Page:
In many ways, the Democratic Party and its sycophants in the mainstream media are still reeling from the stunning victory of Donald Trump over the hollow harridan of New Haven, Hillary Clinton. But aside from the former secretary of state being relegated to the dustbin of history next to Thomas Dewey, the most significant hallmark of the 2016 election was the electorate’s rejection of the fake news and treachery employed by the liberal media to try to secure the presidency for their desired candidate. These sophomoric tactics were largely met with derision by a more perspicacious voting public, but such agenda-driven reporting has not always met with the appropriate level of discernment.
Roughly 53 years ago, fake news had more deleterious consequences for U.S. foreign policy as American journalists unwittingly became willing dupes for Communists looking to topple the South Vietnamese government.
For many later generation baby boomers, Vietnam was about body counts on the nightly news, pictures of napalmed South Vietnamese villages, anti-war protests and faded memories of America’s disgraceful withdrawal in April 1975. But very few were likely aware of the subterfuge taking place within media circles to help bring down the South Vietnamese regime of Ngo Dinh Diem in the early 1960s.
In his book, Triumph Forsaken, The Vietnam War, 1954-1965, author Mark Moyar unveils the instrumental role that David Halberstam of the New York Times and Neil Sheehan of the Washington Post played in determining the course of the war early on.
In the initial stage of their war coverage assignment, Sheehan and Halberstam were largely supportive of the U.S. effort to defeat communism in Southeast Asia, but soon adopted a more self-absorbed attitude toward their job. According to Moyar, they “came to Vietnam believing that they were entitled to receive all the information they wanted, and when the government did not follow their script, the two young men became indignant and vengeful.” Gradually the two reporters took on a more critical tone toward the Diem regime, deriding the South Vietnamese army in their columns while overlooking its overwhelming battlefield successes.
Unfortunately for the South Vietnamese, the flawed reporting would come to have more adverse repercussions over the summer of 1963 as protests by the Buddhist minority over alleged religious discrimination quickly escalated, abetted by the Communist fifth column that had infiltrated the movement. Some of the Communist militants even became active sources of disinformation for the U.S. journalists.
As Moyar notes: “The American correspondents, because of their hatred of the Diem government and their unfamiliarity with the Vietnamese political environment, uncritically accepted their Buddhist friends’ claims about the political situation, many of which were fallacious.”
The protests culminated in a series of pagoda raids by South Vietnamese police and the self-immolation of several Buddhist priests, the most celebrated of which became the lead subject on the front pages of many western periodicals. This widely publicized event, in Moyar’s words, “did much to transform Vietnam from a Cold War sideshow into a major foreign policy issue. Americans unfamiliar with recent events in Vietnam were inclined to believe that such a self-sacrifice could have occurred only if the government had engaged in severe religious persecution.”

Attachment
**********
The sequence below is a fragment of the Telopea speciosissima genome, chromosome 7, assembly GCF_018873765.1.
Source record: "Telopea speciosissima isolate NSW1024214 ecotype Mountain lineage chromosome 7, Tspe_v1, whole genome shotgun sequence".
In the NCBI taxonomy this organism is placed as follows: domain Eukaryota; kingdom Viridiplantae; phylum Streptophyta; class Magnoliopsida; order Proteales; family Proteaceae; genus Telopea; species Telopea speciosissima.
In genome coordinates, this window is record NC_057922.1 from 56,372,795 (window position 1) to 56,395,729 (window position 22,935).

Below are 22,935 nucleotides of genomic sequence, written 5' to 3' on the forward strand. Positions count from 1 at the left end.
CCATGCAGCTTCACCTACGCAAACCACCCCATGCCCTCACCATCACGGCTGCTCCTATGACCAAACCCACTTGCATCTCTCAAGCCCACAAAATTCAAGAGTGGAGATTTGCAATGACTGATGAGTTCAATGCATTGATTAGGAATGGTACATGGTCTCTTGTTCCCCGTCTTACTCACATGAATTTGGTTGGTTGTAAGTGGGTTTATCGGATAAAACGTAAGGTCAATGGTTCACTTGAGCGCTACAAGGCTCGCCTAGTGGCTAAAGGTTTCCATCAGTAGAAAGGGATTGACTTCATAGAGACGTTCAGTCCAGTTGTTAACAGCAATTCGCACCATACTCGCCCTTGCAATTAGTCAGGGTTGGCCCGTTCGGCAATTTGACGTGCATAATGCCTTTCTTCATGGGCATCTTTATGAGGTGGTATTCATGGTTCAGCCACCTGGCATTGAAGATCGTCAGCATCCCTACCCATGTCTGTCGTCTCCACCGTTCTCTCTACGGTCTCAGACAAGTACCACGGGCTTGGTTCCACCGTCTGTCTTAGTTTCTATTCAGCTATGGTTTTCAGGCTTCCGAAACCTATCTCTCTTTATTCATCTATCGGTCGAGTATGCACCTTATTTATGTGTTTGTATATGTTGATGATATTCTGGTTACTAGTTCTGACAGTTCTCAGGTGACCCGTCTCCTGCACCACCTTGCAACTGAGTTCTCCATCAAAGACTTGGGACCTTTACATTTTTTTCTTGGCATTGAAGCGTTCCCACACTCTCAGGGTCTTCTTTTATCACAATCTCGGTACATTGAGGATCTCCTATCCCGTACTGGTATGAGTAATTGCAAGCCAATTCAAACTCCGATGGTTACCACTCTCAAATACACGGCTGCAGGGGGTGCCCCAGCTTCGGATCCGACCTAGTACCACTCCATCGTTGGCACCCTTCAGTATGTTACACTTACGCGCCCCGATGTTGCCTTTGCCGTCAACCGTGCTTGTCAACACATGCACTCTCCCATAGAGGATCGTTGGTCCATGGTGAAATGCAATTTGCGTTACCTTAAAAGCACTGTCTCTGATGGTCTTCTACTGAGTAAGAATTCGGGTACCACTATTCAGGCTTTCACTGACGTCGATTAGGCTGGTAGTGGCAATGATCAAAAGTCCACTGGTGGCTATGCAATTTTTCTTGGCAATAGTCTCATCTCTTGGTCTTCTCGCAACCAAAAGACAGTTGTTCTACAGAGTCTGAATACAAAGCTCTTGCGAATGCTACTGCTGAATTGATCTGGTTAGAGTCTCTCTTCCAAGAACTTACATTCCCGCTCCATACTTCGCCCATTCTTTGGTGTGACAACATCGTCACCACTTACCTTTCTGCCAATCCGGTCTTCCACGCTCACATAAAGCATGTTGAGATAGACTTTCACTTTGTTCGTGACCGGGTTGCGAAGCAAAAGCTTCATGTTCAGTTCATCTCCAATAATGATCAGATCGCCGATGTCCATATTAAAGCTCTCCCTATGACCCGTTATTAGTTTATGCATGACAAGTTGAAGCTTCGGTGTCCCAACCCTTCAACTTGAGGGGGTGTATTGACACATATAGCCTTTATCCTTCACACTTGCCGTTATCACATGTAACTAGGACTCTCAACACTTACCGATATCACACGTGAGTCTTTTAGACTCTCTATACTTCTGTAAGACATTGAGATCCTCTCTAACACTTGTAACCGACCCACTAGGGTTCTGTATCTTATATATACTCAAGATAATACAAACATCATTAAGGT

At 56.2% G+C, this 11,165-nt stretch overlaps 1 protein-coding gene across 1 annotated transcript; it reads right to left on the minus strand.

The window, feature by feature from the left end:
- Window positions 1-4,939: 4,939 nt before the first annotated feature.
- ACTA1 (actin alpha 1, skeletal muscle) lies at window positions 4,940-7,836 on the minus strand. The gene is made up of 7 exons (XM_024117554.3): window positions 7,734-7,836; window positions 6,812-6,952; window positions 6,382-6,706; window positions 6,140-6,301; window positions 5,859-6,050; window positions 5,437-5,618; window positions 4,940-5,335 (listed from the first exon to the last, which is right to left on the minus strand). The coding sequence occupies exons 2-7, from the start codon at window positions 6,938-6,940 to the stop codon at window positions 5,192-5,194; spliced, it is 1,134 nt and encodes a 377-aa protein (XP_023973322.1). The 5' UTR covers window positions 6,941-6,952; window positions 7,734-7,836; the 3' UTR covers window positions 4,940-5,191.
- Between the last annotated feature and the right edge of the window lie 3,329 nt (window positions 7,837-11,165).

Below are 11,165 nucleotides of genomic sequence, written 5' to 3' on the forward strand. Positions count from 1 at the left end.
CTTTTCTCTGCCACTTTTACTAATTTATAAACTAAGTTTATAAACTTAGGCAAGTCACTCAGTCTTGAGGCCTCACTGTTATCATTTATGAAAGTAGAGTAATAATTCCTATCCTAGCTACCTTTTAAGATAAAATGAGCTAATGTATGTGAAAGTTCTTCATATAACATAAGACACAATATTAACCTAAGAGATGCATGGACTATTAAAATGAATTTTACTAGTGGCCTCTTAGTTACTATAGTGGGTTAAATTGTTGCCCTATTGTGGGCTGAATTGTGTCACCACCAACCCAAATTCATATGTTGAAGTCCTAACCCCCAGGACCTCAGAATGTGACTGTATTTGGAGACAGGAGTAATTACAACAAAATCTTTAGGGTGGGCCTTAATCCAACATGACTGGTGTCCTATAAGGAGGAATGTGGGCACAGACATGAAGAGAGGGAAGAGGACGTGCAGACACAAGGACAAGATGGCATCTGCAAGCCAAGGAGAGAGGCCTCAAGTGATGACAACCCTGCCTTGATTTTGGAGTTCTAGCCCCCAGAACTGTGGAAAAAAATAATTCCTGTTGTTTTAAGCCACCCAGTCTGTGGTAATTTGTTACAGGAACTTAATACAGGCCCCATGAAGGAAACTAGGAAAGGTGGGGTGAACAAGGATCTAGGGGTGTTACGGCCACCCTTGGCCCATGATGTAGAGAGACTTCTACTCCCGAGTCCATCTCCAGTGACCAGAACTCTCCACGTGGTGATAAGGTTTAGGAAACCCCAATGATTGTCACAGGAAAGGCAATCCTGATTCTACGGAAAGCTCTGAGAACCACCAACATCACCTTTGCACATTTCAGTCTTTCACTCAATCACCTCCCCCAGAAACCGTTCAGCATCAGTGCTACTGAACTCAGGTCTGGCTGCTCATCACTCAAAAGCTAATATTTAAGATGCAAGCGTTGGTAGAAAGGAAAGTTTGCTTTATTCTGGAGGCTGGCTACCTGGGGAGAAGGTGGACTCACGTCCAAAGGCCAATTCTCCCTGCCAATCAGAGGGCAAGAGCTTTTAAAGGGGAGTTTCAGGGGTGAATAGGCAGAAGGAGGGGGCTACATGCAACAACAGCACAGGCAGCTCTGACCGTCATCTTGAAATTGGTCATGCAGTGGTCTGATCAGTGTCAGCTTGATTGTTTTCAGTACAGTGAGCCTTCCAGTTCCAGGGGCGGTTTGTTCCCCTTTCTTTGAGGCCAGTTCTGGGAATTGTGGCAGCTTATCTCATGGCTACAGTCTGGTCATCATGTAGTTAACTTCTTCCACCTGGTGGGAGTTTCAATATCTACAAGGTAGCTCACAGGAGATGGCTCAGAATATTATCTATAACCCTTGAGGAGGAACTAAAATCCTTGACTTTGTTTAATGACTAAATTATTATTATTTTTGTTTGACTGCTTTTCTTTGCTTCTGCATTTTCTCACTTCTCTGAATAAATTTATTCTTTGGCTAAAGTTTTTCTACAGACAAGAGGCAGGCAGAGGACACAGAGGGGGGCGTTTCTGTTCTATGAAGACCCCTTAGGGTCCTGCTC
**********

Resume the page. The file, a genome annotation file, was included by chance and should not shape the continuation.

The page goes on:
Halberstam’s columns became increasingly critical of the South Vietnamese regime’s efforts to quell the protests and included references to bloodshed and killings of protesters that turned out to be grossly embellished. There then followed a series of egregious diplomatic missteps by the Kennedy administration that eventually led to the November 1 coup and Diem’s assassination. Much of the competent military leadership that Diem had put in place quickly unraveled, providing the opportunity for a dramatic escalation of attacks by Vietcong insurgents and the North Vietnamese Army. By July 1965, after several timid attempts at getting the Communist aggressors to pull back, a flustered and ill-prepared President Johnson committed the United States to large-scale troop deployment.
The media’s agenda-driven coverage of the Vietnam War and its related adverse foreign policy outcomes provides a glowing example of the phenomenon of fake news and its potential to generate destructive consequences. Yet the liberal media seems to have maintained this belief that its overriding mission is that of shaping public opinion, even if it requires the distorting reality or the omission of facts and events that do not coincide with its worldview.
The Candy Crowley-like instances of the media inserting itself in a national discussion as an active filter, the editing of transcripts to change the facts of an event (the Trayvon Martin tape edit of the 911 operator asking “OK, and this guy—is he black, white or Hispanic?”) or the false accounting of the actions of their political adversaries (claiming Donald Trump removed the bust of Martin Luther King, Jr. from the Oval Office to promote the racist narrative) all act to undermine their very credibility.
But given their primary interest remains that of playing the role of “news traffic cop” and trying to tell the public what to ignore and what to believe, look for their impact to continue to be marginalized. If there was any doubt before the 2016 election, it is now clear that the statist media’s cover has been blown and that the public is better off seeking information outside from traditional media sources.